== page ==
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24, chemin de Borde Rouge –Auzeville – CS52627
31326 Castanet Tolosan CEDEX - France

Dernière mise à jour : Mai 2018

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Home Unit SQPOV

RTBfoods (2017-2022)

logo RTBfoods
Breeding RTB products (Roots, Tubers and cooking Banana ) for end user preferences.

Many varieties of Roots, Tubers and Bananas (RTB) developed by national and international breeding programs (cassava, sweet potato, yam, cooking banana, potato) have serious problems of acceptability and adoption by the main actors in RTB value chains in Africa.

This five-year project (Oct 2017-2022) aims to identify essential quality traits for users and consumers across a wide range of basic food products (12 products) and to establish Varietal selection methods, integrating a high-throughput screening by spectral analysis of these quality traits to meet the expectations of users.


RTBfoods is funding by Bill & Melinda Gates Fondation (8.30 millions US $) for a total budget of 13.88 millions US $ and is coordinated by Dominique Dufour (CIRAD Montpellier, UMR QUALISUD). It involves many partners in 13 different countries:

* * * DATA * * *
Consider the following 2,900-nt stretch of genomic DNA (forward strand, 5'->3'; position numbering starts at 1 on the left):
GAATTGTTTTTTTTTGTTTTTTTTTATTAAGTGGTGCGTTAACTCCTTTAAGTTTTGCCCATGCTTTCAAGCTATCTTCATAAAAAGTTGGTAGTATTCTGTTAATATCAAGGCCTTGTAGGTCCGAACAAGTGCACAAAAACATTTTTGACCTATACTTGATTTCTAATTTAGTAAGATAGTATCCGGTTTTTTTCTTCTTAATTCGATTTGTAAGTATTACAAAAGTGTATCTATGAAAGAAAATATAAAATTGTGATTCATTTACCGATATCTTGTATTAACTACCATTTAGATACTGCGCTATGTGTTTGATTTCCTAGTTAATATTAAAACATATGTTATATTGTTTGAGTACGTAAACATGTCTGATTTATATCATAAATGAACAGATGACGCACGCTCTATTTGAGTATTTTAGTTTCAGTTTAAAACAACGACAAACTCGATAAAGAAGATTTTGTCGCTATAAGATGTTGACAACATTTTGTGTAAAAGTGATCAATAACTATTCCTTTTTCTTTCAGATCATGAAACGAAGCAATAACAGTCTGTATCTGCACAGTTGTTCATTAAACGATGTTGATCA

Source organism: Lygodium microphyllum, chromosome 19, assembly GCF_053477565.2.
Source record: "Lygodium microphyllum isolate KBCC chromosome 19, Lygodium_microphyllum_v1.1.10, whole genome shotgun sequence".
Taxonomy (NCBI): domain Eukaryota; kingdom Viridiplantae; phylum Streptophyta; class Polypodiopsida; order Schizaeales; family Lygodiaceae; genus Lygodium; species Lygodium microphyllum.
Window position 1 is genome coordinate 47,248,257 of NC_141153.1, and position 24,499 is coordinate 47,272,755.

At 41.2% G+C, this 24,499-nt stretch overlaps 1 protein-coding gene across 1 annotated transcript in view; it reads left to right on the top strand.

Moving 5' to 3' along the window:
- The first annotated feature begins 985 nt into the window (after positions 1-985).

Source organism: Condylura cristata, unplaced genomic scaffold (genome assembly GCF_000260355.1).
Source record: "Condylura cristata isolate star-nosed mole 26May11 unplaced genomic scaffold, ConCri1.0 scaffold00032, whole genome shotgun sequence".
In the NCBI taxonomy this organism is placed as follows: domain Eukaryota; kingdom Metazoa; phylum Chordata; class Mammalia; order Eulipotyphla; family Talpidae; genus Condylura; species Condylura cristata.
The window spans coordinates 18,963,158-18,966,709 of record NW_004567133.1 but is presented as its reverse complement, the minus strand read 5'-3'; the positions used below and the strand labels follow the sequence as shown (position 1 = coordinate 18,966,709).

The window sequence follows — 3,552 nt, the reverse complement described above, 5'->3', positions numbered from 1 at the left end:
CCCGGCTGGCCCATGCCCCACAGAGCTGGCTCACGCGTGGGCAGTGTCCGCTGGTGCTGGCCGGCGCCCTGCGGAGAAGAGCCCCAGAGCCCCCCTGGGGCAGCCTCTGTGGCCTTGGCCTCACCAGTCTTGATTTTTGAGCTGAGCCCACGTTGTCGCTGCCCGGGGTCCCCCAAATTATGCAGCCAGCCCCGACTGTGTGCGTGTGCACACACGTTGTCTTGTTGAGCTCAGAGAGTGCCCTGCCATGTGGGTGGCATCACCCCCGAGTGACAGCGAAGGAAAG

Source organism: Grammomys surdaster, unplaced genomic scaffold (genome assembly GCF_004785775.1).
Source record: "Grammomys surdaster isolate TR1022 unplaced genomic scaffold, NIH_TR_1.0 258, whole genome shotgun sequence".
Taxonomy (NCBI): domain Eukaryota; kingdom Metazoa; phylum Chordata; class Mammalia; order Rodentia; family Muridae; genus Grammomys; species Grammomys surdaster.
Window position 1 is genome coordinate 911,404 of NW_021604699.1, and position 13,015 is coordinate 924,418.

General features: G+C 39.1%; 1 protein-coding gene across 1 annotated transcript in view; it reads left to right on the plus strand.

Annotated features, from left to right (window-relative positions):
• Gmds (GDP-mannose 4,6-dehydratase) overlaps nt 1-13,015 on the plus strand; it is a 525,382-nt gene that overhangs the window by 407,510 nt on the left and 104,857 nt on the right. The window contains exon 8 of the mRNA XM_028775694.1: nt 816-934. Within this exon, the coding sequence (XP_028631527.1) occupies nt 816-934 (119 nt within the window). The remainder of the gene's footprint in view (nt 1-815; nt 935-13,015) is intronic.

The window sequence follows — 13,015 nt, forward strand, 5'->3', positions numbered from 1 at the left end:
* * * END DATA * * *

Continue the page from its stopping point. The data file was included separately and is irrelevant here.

BIOVERSITY (Belgium, France), BOWEN U (Nigeria), CARBAP (Cameroon), CNRA (Ivory Coast), CIAT (Colombia), CIP (Peru, Ghana, Uganda, Kenya), CIRAD (France, Benin, Colombia), IITA (Nigeria; Cameroon, Ouganda), INRA (France), JHI (Scotland), NACCRI (Ouganda), NARL (Ouganda), NRCRI (Nigeria).

These multidisciplinary research teams of social scientists and food technologists, in chemometrics, plant breeding, genetics and disclosure will work together to achieve this goal. This RTBfoods project is coordinated by CIRAD (Dominique Dufour, UMR QUALISUD). INRA intervenes both for the production and development of new yam varieties (Guadeloupe) and for the understanding of textural evolutions during cooking and grinding processes, and in particular the role of pectins and polyphenols (Avignon).

Integrating complex quality traits into breeding schemes should lead to better varietal adoption rates while lowering breeding costs and improving the standard of living for producers and users of RTB in subtropical Africa.